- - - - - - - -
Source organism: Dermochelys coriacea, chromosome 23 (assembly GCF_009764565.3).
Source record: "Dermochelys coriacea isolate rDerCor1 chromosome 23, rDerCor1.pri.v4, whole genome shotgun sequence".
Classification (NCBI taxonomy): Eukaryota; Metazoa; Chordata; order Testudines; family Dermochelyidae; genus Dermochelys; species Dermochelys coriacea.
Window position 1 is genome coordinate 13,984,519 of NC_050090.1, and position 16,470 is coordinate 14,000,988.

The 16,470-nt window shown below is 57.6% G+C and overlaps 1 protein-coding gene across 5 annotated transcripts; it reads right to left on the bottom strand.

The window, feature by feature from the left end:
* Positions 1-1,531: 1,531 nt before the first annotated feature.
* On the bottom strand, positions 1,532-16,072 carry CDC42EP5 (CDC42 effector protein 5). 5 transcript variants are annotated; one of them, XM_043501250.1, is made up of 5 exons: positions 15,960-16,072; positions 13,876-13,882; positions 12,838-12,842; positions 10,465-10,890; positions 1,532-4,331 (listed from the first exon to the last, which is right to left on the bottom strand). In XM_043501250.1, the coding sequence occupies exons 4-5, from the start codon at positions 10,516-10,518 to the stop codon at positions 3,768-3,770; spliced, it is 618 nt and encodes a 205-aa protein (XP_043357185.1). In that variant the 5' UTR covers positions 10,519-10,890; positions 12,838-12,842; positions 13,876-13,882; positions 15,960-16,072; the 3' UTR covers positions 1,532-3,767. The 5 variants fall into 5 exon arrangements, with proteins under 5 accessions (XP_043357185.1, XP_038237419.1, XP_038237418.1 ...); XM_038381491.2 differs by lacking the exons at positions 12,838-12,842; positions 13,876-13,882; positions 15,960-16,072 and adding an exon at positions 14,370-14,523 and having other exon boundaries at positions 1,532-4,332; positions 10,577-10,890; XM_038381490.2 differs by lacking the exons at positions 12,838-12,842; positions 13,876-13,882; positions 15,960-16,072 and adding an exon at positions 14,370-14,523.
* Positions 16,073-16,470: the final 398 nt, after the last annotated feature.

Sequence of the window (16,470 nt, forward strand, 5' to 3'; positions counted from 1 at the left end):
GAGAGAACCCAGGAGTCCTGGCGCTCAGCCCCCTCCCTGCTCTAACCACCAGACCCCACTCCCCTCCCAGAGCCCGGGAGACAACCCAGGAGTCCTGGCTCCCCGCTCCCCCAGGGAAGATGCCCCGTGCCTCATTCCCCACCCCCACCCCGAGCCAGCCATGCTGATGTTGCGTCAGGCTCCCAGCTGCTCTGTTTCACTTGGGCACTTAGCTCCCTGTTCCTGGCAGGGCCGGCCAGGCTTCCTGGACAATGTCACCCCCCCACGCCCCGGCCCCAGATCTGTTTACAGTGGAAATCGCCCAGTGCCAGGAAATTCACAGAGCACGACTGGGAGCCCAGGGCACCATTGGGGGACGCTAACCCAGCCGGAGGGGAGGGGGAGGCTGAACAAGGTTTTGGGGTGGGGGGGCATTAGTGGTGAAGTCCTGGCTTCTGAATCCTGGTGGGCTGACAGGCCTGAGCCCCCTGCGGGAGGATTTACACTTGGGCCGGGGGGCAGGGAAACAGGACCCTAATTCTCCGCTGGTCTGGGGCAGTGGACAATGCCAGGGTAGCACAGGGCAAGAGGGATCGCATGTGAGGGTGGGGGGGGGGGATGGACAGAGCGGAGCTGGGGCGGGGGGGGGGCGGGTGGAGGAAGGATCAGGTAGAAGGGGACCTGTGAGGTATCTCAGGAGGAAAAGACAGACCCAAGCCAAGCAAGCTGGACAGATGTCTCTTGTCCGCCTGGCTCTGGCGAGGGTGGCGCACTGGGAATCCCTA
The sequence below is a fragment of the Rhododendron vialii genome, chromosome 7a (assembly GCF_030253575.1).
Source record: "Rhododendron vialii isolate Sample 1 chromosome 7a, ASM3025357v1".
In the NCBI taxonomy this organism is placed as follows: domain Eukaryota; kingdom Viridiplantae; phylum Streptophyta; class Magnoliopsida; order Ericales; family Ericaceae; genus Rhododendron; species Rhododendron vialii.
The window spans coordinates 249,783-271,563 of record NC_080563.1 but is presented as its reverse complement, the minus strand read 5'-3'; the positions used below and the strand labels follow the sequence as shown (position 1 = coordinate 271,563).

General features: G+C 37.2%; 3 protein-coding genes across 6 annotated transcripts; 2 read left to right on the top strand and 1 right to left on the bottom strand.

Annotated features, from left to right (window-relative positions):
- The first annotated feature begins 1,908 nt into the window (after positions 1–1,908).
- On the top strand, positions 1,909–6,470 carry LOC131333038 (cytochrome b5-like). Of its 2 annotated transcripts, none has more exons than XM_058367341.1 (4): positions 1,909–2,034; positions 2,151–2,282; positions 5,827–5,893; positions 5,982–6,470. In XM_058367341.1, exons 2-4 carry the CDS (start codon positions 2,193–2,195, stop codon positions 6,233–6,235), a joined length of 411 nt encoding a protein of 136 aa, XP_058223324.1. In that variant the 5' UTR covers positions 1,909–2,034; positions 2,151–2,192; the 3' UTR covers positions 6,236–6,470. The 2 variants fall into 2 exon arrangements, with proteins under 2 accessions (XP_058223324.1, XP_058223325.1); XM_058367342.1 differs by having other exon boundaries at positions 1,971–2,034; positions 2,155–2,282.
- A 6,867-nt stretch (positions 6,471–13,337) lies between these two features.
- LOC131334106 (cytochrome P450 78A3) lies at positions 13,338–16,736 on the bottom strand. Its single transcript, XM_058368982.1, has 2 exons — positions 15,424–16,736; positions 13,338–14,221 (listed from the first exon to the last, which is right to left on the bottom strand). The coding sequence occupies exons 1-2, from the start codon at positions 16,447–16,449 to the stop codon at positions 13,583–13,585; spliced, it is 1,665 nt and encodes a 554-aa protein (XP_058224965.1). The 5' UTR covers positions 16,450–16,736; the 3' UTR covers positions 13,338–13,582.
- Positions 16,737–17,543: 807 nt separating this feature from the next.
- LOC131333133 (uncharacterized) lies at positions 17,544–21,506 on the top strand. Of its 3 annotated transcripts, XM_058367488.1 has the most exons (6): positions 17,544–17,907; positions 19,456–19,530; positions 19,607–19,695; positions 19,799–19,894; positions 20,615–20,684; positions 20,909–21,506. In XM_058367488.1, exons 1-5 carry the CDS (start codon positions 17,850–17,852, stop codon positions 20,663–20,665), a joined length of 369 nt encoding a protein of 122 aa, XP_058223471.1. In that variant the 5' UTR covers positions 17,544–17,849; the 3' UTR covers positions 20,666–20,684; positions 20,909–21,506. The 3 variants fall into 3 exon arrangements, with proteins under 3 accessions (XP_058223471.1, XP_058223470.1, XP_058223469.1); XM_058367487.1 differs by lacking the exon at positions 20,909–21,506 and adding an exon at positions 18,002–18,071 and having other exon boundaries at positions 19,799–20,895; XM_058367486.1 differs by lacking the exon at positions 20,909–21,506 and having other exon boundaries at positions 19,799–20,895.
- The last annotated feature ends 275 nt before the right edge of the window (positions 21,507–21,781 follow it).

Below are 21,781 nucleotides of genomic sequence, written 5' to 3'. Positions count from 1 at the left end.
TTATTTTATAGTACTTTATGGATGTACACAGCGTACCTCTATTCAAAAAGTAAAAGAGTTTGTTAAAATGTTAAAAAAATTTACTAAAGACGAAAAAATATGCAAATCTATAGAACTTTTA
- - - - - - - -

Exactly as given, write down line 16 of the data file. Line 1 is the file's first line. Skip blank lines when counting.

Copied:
General features: G+C 37.2%; 3 protein-coding genes across 6 annotated transcripts; 2 read left to right on the top strand and 1 right to left on the bottom strand.